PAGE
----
How do plants bring the Earth to life? How does the sun move water around the Earth?
These are seemingly elementary questions, but many people — young and old — struggle to answer them. As a professor of Introductory Biology and Ecology for undergraduate students at MIT, Institute Professor Sallie (Penny) Chisholm recognizes that photosynthesis and other natural processes don’t sink in for a lot of people. In response, Chisholm partnered with her longtime friend, award winning children’s book author and illustrator Molly Bang, to write a series of children’s books explaining these fundamental environmental processes in an approachable way.
The pair has since created the “Sunlight Series,” a collection of children’s books written about different environmental topics from the point of view of the sun. The latest in the series, “Rivers of Sunlight: How the Sun Moves Water around the Earth,” explains the global water cycle.
At first, the Sunlight Series wasn’t written with a specific audience in mind; it was just to make this critical information available in an easy-to-understand way. “This is fundamental information about how the Earth works that nobody understands, even educated people who have taken classes on these topics. They don’t remember it because it’s too weird to think of plants and life coming from the air and from the sun,” Chisholm said.
The series is meant to stand the test of time by explaining fundamental processes, but that doesn’t stop Chisholm and Bang from briefly acknowledging humans’ uncertain impact on the environment by touching on topics such as climate change and fossil fuels. Chisholm asks, “If you don’t understand that the mass of plants come from carbon dioxide in the atmosphere, and that there’s a massive exchange of CO2, from photosynthesis and respiration, how can you understand the role of fossil fuels and climate change?”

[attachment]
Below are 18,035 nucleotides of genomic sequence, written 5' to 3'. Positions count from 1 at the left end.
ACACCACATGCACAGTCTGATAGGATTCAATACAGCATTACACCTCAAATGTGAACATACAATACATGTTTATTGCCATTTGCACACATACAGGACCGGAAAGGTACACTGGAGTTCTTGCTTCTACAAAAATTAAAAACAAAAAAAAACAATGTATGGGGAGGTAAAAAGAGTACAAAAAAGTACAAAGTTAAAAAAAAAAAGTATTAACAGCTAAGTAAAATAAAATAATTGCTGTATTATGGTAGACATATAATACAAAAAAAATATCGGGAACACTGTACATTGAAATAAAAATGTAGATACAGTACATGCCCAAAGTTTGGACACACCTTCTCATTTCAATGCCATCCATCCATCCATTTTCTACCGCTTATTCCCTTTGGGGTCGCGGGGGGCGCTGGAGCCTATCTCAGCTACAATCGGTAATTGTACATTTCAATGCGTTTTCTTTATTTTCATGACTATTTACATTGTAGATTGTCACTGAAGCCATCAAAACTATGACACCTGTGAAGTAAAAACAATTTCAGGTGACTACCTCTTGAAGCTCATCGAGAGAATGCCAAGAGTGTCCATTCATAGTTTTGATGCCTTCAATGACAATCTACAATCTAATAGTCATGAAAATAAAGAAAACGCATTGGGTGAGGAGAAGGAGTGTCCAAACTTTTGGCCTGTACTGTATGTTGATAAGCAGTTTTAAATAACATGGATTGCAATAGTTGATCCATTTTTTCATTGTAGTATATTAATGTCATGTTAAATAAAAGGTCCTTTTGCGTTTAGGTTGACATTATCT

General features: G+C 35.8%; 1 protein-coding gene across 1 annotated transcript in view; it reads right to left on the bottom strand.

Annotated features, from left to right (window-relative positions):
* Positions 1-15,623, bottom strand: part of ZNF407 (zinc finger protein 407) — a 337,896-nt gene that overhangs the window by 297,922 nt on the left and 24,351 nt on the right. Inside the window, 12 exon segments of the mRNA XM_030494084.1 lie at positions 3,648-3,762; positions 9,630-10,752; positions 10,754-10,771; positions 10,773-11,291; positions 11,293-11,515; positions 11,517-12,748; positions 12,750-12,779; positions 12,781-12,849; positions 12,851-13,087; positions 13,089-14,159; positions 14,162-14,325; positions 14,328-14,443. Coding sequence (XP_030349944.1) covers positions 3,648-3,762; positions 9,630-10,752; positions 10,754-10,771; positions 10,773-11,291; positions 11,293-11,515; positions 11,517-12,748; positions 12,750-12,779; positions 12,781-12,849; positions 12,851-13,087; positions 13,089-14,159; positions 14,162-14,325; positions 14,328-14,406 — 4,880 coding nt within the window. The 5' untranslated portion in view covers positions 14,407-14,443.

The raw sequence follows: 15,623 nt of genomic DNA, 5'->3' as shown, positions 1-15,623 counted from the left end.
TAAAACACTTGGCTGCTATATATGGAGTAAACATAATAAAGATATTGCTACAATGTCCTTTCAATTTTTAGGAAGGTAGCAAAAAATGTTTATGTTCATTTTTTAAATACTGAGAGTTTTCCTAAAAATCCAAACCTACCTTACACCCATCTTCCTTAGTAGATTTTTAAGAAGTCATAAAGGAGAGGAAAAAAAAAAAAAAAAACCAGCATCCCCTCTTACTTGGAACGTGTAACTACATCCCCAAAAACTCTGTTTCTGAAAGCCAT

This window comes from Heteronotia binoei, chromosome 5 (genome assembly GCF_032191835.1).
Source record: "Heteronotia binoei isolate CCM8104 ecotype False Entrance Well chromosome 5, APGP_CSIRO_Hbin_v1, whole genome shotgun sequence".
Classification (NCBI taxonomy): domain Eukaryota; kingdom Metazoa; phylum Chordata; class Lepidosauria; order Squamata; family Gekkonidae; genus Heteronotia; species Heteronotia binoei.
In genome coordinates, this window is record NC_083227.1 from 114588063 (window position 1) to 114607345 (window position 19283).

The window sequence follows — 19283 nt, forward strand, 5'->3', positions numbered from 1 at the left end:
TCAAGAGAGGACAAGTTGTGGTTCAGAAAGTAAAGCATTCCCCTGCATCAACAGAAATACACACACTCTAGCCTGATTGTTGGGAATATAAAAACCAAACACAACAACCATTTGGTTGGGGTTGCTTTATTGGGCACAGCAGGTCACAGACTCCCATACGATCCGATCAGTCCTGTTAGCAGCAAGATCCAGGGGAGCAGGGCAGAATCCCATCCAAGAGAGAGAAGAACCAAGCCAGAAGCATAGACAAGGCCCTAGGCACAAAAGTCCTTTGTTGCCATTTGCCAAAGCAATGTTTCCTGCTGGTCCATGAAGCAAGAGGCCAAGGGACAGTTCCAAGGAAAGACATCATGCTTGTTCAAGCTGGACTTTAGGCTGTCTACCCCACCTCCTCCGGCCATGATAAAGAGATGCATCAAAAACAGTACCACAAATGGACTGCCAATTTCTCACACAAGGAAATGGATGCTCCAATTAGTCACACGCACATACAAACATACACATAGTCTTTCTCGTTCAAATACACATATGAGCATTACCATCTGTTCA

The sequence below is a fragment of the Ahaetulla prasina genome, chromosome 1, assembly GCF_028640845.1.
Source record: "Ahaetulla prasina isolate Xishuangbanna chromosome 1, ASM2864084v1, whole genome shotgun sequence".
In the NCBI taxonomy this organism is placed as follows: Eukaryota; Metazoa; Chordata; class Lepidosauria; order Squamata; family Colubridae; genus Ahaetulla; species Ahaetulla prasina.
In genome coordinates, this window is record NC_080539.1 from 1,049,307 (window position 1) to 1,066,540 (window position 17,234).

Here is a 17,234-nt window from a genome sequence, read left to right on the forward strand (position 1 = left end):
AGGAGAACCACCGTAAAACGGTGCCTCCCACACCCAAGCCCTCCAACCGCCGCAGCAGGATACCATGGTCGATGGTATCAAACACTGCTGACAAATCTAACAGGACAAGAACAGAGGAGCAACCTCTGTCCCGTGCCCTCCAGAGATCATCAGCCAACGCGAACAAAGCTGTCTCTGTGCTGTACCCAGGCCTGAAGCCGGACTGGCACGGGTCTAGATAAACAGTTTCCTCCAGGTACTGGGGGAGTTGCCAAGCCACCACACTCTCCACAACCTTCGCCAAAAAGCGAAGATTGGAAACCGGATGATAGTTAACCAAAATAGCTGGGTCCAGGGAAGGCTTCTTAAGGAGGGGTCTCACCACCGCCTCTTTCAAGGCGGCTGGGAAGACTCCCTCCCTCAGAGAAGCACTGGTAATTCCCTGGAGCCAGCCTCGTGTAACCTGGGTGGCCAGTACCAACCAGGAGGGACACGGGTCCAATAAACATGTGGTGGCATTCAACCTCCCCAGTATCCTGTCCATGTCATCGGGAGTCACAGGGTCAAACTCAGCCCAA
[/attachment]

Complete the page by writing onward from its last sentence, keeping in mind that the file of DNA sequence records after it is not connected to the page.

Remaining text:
From scientist to children’s book author
The first page of “Living Sunlight: How Plants Bring the Earth to Life,” the first book by Chisholm and Bang, asks readers to “Lay your hand over your heart, and feel. Feel your heart pump, pump, and pump. Feel how warm you are. That is my light, alive inside of you.” Chisholm recalls one of her adult friends reading this part of the book and thinking that it was a metaphor, so Chisholm explained to her that solar energy is literally the energy that keeps bodies warm. The food we eat has its origins in photosynthesis, so the chemical energy in the food comes from the sun. We metabolize that food to keep our bodies warm.
“Even after reading the book it didn’t sink in for her, and then when it sunk in she had this huge epiphany. That was really rewarding to me, because that’s really what we’re trying to get at, that everything is connected,” Chisholm said.